One member of panel from Orleans
Federal prosecutors and attorneys for former New Orleans police officer David Warren late Tuesday settled on a jury of eight women and four men to decide whether the ex-patrolman gunned down Henry Glover for no justifiable reason a few days after Hurricane Katrina slammed the city.
The seating of the jury, which includes four black jurors and just one New Orleans resident, sets the stage for opening statements Wednesday morning in a partial replay of a 2010 prosecution that rattled the city with explosive accusations of police misconduct.
That case brought guilty verdicts for three of the five officers — including Warren— who stood trial together for the shooting, the later burning of Glover’s body and an alleged cover-up that followed.
Lawyers on both sides huddled with U.S. District Judge Lance Africk for nearly two hours late Tuesday to cull the final jury members from a group of 40 who remained after two days of individual questioning.
Among the 12 who were chosen, along with four alternates, are an executive for Smoothie King, a St. John Parish bus driver, a math tutor, a retired teacher, a software engineer from Lafourche Parish and a line cook from Tangipahoa Parish. They will return at 8:30 a.m. Wednesday to start hearing evidence in a case that is slated to run through next week.
Unlike the last trial, when Africk was forced to reinstate three jurors after all of the black jurors had been stricken by defense attorneys through the use of “peremptory challenges,” no such concerns came up Tuesday, at least not within earshot of courtroom spectators.
Africk insisted that the case had nothing to do with race, in response to one prospective juror who stood up to note that his wife is black.
Warren, 50, was a rookie officer when he shot Glover, 31, from the balcony of a strip mall at Gen. de Gaulle and Texas drives in Algiers on Sept. 2, 2005.
Warren, who is white, again will face accusations that he fired wantonly on Glover, who was black, with the intent to kill.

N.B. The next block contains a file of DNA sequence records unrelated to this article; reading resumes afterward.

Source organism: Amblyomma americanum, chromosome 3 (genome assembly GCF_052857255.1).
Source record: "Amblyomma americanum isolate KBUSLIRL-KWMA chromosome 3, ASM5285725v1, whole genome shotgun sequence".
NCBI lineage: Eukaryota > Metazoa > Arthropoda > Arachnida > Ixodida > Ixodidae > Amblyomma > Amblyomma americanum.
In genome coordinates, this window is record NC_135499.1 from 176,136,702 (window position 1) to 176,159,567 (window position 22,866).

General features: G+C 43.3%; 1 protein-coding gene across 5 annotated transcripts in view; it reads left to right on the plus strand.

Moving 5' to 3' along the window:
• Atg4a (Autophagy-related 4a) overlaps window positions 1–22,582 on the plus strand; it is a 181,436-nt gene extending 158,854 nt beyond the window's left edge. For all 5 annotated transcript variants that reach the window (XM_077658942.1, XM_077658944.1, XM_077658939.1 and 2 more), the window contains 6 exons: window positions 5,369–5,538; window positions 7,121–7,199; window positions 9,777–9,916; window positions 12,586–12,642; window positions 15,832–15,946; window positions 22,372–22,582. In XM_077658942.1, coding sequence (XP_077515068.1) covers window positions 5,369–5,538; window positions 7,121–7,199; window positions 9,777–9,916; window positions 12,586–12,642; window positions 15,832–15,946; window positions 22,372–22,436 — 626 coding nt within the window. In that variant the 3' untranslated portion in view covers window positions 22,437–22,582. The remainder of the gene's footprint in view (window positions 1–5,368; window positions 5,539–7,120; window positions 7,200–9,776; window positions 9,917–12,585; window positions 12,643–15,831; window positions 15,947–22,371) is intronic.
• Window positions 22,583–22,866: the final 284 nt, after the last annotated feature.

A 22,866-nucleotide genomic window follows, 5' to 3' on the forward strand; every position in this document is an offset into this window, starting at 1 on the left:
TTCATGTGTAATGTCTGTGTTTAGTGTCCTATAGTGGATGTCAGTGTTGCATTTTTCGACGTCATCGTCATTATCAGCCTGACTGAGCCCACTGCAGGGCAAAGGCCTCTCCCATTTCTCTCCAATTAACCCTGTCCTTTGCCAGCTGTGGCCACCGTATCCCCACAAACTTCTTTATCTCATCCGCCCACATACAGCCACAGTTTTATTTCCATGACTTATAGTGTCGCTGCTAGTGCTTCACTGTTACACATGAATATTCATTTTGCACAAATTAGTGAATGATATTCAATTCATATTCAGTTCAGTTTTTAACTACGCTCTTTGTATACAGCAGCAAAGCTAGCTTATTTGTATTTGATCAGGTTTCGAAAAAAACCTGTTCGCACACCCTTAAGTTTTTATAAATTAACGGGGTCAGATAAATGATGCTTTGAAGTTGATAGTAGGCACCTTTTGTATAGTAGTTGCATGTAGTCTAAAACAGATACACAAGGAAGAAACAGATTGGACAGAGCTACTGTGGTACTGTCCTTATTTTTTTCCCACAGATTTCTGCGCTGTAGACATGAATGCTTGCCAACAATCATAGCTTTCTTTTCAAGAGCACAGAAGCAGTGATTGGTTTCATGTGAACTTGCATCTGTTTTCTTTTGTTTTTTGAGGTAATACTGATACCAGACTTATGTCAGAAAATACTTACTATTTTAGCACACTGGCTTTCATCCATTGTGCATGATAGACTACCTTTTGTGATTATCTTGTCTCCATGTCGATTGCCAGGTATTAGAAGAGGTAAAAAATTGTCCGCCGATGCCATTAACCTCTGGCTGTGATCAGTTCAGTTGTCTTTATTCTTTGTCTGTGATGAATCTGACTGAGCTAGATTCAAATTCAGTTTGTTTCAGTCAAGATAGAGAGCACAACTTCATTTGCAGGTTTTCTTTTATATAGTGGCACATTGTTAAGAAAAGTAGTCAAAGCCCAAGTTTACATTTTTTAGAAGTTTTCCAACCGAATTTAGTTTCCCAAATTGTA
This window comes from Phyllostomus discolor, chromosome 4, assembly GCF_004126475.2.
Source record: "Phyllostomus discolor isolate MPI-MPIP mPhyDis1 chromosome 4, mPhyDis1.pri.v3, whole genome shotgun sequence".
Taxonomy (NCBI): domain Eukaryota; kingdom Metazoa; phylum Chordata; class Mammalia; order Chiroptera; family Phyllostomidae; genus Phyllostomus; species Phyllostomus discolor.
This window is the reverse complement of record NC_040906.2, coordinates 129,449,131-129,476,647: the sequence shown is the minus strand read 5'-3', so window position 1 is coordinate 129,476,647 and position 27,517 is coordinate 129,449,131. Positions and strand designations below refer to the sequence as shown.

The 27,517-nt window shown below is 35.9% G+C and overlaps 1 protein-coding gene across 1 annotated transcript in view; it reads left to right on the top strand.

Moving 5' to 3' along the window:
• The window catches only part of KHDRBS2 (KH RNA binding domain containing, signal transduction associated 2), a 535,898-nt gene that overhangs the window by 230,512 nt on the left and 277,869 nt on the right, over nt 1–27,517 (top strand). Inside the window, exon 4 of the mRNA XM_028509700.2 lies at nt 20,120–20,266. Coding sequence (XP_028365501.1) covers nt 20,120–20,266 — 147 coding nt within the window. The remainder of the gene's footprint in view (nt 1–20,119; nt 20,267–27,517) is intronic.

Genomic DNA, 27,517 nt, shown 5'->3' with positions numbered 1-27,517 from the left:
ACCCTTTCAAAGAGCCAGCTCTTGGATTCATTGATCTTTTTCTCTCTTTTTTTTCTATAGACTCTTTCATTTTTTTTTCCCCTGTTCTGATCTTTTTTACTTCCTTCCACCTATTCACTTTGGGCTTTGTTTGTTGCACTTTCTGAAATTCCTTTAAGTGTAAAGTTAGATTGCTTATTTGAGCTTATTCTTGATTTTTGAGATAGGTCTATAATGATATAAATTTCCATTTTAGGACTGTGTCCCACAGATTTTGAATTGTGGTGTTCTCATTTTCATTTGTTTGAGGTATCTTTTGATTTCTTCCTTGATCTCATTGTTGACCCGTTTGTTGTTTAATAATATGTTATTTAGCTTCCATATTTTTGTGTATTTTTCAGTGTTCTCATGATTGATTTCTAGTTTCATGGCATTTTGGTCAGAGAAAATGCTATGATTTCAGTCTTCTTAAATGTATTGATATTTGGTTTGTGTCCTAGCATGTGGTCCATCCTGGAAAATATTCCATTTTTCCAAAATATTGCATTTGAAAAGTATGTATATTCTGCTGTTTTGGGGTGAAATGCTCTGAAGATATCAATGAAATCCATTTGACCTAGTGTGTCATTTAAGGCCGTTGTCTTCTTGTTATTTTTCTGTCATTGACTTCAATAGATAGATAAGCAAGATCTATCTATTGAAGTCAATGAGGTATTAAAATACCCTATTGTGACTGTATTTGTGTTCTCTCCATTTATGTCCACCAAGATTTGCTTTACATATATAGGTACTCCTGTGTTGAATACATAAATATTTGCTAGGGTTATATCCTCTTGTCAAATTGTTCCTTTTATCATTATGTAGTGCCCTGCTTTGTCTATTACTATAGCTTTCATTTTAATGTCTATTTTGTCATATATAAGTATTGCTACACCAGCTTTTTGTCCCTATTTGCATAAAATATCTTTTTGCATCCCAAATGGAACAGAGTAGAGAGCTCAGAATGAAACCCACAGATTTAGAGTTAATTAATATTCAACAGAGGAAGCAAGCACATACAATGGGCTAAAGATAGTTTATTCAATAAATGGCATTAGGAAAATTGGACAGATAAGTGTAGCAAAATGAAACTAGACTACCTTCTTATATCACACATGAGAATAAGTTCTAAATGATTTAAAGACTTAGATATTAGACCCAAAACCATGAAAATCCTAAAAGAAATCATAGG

An appeals court last year threw out Warren’s conviction and 25-year prison sentence, saying the conviction was tainted by days of testimony over the burning of Glover’s body and an alleged years-long cover-up by other officers — actions that Warren was not alleged to have taken part in. This time, Africk has ordered prosecutors from U.S. Attorney Kenneth Polite’s office and the U.S. Department of Justice to steer clear of any talk of a cover-up.
The focus instead will be on the shot Warren fired at Glover with his personal .223 caliber SIG Arms rifle, and what he was thinking at the time.
Warren, who sat quietly in a suit at the defense table Tuesday, faces charges of violating Glover’s right to be free from unreasonable use of force by a law enforcement officer, and of discharging a weapon in the commission of a violent crime — namely, the alleged civil rights violation that led to Glover’s death.
The second charge no longer includes an allegation that the violent crime was murder. The jury in 2010 acquitted him on the murder allegation, finding instead that he had committed manslaughter.
Warren, a firearms instructor and marksman, was a trained engineer before joining the NOPD later in life, graduating in 2004 from the police academy.
Two days before he shot Glover, he was among the officers who responded to the shooting of fellow officer Kevin Thomas in the head by a looter in Algiers. He then stood watch over one of the suspects in the shooting.
Whether that evidence makes it into trial remains for Africk still to decide, along with several other contested evidentiary issues that are likely to arise. Thomas is on the defense witness list, but Africk has not ruled on whether he will allow him to take the stand and has openly questioned the reason for letting him testify.
Warren’s state of mind when he shot Glover will be central to the case.
“We do want to show the background,” one of his attorneys, Julian Murray, told the judge. “He had to respond to the scene of an officer who was shot in the head.”
Warren insisted that he fired only after shouting a warning and seeing Glover and a friend, Bernard Calloway, running toward what Warren thought was a locked ground-floor gate behind the strip mall.
At the first trial, Warren claimed he saw something in Glover’s hand that looked like a weapon. He said he feared for his life.
Federal prosecutors hope to present testimony that Glover and Calloway didn’t pose any kind of threat after they pulled up to retrieve suitcases full of looted merchandise left behind by two women they knew. The veteran officer who was with Warren, Linda Howard, has said the two men were running away by the time Warren pulled the trigger.
Also remaining undetermined is whether federal prosecutors will be allowed to show the jury transcripts of Warren’s testimony at the first trial, specifically his answers to questions about shooting in the direction of a man riding a bicycle in front of the strip mall earlier the same day, and about a phone call he took a few months later from Glover’s mother, Edna Glover, who was seeking information about her son.
Whether Warren knew he had hit Glover with his single shot of a hollow-point bullet was a lingering question in the first trial, as prosecutors sought to cast doubt on his credibility.
If Africk allows it, prosecutors plan to call a forensic expert to testify that Glover was shot in the back, despite the fact that only Glover’s charred, headless remains were available for analysis. Warren’s attorneys expect to dispute that claim with their own experts.